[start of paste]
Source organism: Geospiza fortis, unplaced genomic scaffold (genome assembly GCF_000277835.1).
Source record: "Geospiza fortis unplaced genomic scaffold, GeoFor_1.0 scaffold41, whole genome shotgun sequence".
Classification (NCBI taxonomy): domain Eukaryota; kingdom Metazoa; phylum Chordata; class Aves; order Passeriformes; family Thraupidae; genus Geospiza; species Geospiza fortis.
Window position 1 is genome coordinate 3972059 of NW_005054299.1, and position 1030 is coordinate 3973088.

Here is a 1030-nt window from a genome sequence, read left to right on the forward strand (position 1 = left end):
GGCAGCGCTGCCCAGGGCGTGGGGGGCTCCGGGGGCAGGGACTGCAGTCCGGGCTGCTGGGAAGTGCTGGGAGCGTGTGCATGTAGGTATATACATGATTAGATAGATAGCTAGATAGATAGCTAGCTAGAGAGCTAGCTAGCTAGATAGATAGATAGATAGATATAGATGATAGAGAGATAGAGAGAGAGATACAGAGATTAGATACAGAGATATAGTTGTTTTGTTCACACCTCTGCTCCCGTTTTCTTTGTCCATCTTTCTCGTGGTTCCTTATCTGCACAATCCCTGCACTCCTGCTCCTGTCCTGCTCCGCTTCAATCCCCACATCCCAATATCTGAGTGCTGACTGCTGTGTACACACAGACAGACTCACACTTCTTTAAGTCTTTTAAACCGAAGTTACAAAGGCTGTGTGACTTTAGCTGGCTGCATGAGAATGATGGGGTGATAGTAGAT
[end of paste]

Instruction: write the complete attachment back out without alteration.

Source organism: Geospiza fortis, unplaced genomic scaffold (genome assembly GCF_000277835.1).
Source record: "Geospiza fortis unplaced genomic scaffold, GeoFor_1.0 scaffold41, whole genome shotgun sequence".
Classification (NCBI taxonomy): domain Eukaryota; kingdom Metazoa; phylum Chordata; class Aves; order Passeriformes; family Thraupidae; genus Geospiza; species Geospiza fortis.
Window position 1 is genome coordinate 3972059 of NW_005054299.1, and position 1030 is coordinate 3973088.

Here is a 1030-nt window from a genome sequence, read left to right on the forward strand (position 1 = left end):
GGCAGCGCTGCCCAGGGCGTGGGGGGCTCCGGGGGCAGGGACTGCAGTCCGGGCTGCTGGGAAGTGCTGGGAGCGTGTGCATGTAGGTATATACATGATTAGATAGATAGCTAGATAGATAGCTAGCTAGAGAGCTAGCTAGCTAGATAGATAGATAGATAGATATAGATGATAGAGAGATAGAGAGAGAGATACAGAGATTAGATACAGAGATATAGTTGTTTTGTTCACACCTCTGCTCCCGTTTTCTTTGTCCATCTTTCTCGTGGTTCCTTATCTGCACAATCCCTGCACTCCTGCTCCTGTCCTGCTCCGCTTCAATCCCCACATCCCAATATCTGAGTGCTGACTGCTGTGTACACACAGACAGACTCACACTTCTTTAAGTCTTTTAAACCGAAGTTACAAAGGCTGTGTGACTTTAGCTGGCTGCATGAGAATGATGGGGTGATAGTAGAT